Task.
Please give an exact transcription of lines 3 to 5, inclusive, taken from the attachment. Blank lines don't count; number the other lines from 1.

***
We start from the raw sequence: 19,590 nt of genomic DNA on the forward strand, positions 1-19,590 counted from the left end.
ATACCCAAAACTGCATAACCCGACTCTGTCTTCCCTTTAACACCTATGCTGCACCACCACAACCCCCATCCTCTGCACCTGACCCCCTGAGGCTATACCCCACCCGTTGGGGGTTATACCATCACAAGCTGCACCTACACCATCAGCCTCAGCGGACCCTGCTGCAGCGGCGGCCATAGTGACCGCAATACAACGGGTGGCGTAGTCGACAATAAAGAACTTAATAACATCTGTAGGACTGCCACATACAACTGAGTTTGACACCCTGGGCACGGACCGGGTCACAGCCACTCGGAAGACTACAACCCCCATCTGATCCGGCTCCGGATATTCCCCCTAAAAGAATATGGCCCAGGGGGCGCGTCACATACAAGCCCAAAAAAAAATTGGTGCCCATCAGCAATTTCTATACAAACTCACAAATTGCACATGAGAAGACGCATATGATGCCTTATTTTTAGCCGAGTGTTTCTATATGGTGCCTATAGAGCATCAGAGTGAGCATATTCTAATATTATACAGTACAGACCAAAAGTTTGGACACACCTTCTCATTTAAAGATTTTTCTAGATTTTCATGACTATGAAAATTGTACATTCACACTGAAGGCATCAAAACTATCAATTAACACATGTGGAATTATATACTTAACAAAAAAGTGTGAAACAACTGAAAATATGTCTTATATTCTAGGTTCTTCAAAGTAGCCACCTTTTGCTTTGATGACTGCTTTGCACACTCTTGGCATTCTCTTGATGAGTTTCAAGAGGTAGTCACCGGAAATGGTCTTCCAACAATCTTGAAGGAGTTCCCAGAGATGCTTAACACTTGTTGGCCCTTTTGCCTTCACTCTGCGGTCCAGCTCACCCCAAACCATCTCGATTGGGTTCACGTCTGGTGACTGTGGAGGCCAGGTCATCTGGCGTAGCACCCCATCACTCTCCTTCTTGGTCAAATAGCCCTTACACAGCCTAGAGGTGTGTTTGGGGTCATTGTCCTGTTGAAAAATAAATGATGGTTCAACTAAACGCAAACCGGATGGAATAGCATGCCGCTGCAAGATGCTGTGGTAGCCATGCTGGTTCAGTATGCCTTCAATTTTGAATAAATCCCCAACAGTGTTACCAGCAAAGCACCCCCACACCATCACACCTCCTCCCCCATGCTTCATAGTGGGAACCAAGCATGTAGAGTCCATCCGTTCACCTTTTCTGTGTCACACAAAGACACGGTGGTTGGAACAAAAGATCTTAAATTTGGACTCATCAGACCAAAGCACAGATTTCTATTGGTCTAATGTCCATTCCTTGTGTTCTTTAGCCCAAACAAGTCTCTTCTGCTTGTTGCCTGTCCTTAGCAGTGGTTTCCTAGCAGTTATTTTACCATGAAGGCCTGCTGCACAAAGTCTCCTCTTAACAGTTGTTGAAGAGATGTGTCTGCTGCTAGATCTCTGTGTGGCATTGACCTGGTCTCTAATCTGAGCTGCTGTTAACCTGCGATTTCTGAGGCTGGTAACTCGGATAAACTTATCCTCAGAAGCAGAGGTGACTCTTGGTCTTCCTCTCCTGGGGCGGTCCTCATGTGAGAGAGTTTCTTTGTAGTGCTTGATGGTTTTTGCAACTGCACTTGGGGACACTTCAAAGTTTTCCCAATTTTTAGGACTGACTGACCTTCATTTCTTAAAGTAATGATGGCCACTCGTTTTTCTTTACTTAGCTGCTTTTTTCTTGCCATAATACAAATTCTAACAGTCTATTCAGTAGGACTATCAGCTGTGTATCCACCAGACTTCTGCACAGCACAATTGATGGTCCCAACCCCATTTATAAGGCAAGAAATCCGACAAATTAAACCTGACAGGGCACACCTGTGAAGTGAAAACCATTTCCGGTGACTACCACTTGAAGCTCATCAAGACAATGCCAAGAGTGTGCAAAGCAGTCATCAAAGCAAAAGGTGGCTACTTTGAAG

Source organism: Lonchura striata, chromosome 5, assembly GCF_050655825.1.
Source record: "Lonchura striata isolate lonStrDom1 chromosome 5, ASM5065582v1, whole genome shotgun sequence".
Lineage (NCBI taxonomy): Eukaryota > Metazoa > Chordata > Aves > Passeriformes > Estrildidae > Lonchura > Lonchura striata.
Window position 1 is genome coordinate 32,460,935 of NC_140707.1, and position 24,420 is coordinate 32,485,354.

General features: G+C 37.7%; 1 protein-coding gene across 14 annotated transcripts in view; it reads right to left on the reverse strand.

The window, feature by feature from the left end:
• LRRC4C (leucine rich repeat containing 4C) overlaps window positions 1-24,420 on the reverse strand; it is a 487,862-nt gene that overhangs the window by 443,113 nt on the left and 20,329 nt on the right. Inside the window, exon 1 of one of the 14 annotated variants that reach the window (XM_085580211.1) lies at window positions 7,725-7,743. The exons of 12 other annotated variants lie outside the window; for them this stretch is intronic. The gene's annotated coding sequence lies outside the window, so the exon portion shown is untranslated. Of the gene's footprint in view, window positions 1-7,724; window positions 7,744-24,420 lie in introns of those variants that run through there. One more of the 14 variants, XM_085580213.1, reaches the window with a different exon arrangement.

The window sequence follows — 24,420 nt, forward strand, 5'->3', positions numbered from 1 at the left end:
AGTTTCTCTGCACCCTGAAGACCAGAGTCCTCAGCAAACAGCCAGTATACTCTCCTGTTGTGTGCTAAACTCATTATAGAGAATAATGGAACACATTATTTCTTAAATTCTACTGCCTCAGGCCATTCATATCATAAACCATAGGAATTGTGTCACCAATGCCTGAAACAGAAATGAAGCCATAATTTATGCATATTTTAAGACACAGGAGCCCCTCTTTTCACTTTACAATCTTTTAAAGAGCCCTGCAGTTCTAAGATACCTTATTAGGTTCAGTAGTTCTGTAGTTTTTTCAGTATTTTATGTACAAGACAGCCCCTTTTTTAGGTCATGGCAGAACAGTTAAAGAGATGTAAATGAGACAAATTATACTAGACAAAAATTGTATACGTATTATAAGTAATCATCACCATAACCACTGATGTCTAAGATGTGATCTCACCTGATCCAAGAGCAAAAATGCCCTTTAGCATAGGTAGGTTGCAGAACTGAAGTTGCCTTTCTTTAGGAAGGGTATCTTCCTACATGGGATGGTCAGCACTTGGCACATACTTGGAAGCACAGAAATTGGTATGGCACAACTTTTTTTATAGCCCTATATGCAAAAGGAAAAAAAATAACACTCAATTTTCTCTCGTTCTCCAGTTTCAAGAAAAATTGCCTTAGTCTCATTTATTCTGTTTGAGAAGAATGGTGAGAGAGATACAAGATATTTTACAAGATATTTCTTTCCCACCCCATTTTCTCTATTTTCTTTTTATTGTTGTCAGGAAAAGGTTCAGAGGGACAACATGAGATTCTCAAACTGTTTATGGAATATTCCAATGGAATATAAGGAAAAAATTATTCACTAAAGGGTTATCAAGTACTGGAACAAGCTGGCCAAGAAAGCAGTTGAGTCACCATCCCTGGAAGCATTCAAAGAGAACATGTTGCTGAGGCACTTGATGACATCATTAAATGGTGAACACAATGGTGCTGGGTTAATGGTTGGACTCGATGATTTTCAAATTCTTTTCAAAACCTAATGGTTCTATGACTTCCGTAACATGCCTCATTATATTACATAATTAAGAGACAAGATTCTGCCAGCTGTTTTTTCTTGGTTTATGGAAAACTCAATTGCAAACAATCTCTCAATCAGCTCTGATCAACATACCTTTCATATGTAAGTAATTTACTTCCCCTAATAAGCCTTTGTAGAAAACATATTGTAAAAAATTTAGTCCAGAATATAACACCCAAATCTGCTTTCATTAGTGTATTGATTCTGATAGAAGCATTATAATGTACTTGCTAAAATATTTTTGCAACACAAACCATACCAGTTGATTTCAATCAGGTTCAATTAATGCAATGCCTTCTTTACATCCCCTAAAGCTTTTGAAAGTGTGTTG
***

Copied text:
Source organism: Lonchura striata, chromosome 5, assembly GCF_050655825.1.
Source record: "Lonchura striata isolate lonStrDom1 chromosome 5, ASM5065582v1, whole genome shotgun sequence".
Lineage (NCBI taxonomy): Eukaryota > Metazoa > Chordata > Aves > Passeriformes > Estrildidae > Lonchura > Lonchura striata.